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I'm noticed this strange issue. Check out this Vietnamese (according to Google Translate) string:

string line = "Mìng-dĕ̤ng-ngṳ̄";
string sub = "Mìng-dĕ̤ng-ngṳ";

Which seems to me like a wrong result. So, I'm implemented my custom StartWith function, which compare the string char-by-char.

public bool CustomStartWith(string parent, string child)
    for (int i = 0; i < child.Length; i++)
        if (parent[i] != child[i])
            return false;
    return true;

And as I guess, the results of running this function

CustomStartWith("Mìng-dĕ̤ng-ngṳ̄", "Mìng-dĕ̤ng-ngṳ")

What's going on here?! How this possible?

share|improve this question
Use an invariant culture. See, for instance, – Wai Ha Lee Jan 12 at 10:32
I don't know Vietnamese. There is a line over the last 'u'. Does that not make it a different letter? Edit: I missed that you're printing the lengths, which seems to show that the line is considered another character... interesting. – Jonathon Reinhart Jan 12 at 10:39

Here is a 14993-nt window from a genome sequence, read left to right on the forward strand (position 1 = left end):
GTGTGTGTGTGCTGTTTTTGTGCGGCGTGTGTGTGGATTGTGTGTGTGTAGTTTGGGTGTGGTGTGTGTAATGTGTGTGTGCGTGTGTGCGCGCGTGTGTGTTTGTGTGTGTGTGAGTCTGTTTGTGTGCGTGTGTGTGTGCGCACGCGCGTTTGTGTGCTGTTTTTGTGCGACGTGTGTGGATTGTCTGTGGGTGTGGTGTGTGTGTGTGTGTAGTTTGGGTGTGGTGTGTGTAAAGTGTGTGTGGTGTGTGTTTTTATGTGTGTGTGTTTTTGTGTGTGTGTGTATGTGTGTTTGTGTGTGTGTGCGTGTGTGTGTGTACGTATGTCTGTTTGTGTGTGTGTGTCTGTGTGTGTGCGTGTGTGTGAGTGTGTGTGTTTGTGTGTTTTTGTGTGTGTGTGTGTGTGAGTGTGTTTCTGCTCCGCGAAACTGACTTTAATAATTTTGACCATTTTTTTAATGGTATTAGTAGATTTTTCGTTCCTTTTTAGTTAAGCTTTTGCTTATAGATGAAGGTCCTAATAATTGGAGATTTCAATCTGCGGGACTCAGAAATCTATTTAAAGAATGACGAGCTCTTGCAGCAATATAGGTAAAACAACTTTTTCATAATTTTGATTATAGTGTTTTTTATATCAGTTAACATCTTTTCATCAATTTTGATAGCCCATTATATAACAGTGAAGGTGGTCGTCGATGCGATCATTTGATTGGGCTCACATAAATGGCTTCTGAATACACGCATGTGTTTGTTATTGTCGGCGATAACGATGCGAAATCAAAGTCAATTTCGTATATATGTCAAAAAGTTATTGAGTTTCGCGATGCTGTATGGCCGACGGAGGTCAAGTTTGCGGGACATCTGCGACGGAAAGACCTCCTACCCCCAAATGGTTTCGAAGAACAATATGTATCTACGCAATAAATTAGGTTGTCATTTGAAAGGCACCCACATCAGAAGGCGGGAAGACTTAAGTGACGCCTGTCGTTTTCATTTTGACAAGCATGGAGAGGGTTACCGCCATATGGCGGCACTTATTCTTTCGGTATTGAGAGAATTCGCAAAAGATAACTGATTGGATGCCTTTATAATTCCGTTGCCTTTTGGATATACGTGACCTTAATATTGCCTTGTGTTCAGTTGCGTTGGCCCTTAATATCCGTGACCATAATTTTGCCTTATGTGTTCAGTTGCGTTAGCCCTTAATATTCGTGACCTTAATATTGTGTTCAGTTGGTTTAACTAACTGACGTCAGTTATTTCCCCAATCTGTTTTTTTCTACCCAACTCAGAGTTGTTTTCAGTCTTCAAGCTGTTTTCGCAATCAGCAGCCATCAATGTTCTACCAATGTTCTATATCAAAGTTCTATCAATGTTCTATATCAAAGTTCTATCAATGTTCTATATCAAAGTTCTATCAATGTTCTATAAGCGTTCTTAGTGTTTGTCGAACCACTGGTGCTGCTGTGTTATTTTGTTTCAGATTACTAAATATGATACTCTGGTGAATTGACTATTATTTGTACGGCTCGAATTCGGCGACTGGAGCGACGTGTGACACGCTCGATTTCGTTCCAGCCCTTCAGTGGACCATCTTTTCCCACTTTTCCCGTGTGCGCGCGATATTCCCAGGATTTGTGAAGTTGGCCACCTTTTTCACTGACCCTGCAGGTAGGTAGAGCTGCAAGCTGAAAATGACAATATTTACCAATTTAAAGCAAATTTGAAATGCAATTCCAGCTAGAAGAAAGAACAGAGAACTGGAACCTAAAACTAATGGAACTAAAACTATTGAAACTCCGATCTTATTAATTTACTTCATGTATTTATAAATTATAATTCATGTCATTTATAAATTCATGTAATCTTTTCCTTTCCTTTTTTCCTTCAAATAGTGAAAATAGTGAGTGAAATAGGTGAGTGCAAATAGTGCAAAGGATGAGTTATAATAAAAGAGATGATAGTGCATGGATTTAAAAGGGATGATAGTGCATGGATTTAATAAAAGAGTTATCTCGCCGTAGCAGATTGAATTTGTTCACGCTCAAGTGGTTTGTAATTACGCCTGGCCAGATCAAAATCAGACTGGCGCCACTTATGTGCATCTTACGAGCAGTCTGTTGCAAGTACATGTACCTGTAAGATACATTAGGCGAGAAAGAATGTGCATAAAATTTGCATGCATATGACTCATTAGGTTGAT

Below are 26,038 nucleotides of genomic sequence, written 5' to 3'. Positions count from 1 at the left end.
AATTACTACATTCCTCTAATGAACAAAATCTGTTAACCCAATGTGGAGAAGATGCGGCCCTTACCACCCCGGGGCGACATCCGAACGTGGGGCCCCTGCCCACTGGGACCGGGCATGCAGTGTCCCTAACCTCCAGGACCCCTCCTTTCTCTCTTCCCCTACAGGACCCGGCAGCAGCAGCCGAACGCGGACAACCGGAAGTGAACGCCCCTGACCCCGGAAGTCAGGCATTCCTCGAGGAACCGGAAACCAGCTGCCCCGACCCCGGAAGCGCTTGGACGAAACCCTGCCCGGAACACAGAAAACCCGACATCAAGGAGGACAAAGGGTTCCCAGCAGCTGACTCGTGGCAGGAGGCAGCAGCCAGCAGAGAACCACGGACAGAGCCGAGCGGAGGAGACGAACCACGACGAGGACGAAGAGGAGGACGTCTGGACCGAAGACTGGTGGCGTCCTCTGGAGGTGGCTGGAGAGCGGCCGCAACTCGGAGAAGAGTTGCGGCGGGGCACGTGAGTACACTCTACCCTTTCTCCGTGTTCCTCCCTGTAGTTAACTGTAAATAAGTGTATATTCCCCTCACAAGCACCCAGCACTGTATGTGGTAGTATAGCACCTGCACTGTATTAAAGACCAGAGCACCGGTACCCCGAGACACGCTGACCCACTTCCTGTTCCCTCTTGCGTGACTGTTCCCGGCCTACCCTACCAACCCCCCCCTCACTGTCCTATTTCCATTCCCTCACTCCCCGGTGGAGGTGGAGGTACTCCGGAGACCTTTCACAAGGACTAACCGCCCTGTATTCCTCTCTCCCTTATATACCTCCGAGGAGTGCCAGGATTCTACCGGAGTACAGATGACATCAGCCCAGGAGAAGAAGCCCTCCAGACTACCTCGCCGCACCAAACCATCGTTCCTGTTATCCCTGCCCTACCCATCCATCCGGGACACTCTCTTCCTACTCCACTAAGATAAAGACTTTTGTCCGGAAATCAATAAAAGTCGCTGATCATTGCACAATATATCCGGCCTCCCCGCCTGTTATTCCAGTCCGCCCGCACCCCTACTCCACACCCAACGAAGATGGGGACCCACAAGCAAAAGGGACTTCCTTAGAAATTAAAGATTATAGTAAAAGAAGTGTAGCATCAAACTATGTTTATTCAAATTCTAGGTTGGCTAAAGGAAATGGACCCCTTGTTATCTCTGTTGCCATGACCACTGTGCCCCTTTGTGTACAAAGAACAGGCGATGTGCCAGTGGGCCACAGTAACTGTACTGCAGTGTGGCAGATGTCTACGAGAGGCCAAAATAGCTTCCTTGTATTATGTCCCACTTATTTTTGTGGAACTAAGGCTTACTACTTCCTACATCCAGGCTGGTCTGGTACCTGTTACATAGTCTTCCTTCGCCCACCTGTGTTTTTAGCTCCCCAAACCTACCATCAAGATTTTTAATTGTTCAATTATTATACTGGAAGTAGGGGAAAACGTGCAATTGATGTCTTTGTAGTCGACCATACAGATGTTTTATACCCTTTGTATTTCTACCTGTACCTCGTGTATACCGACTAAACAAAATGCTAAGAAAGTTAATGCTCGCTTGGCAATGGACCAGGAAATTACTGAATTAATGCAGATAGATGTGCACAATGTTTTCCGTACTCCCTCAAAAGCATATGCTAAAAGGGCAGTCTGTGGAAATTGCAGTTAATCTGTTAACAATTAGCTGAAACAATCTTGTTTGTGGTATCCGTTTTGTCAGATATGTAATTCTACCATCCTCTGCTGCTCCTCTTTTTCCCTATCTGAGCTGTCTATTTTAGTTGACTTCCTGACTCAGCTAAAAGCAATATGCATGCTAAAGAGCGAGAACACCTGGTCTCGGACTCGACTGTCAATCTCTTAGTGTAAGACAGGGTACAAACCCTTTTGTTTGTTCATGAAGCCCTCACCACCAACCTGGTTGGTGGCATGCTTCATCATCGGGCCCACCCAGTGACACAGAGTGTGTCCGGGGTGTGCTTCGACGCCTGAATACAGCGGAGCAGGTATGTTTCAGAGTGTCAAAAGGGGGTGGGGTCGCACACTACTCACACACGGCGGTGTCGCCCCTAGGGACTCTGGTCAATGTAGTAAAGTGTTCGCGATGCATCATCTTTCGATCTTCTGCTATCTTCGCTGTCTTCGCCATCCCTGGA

Seems to me that StartsWith() SHOULD be returning false, because (as Jonathon points out), line does not actually start with sub. – Matthew Watson Jan 12 at 10:43
@MatthewWatson: Maybe, maybe not. You really need a Vietnamese speaker to decide that (and I assume that even within that community you can argue for both cases. This looks to me like the ä vs a vs ae in German -- for which the answer can only be: it depends.... ) – Thilo Jan 12 at 10:46
@Thilo No, it really is different. The last u is a different letter. And also, to see the true length you need to use new StringInfo(line).LengthInTextElements which returns 13, not the 15 that string.Length returns. – Matthew Watson Jan 12 at 10:48
up vote 36 down vote accepted

The result returned by StartsWith is correct. By default, most string comparison methods perform culture-sensitive comparisons using the current culture, not plain byte sequences. Although your line starts with a byte sequence identical to sub, the substring it represents is not equivalent under most (or all) cultures.

If you really want a comparison that treats strings as plain byte sequences, use the overload:

line.StartsWith(sub, StringComparison.Ordinal);                       // true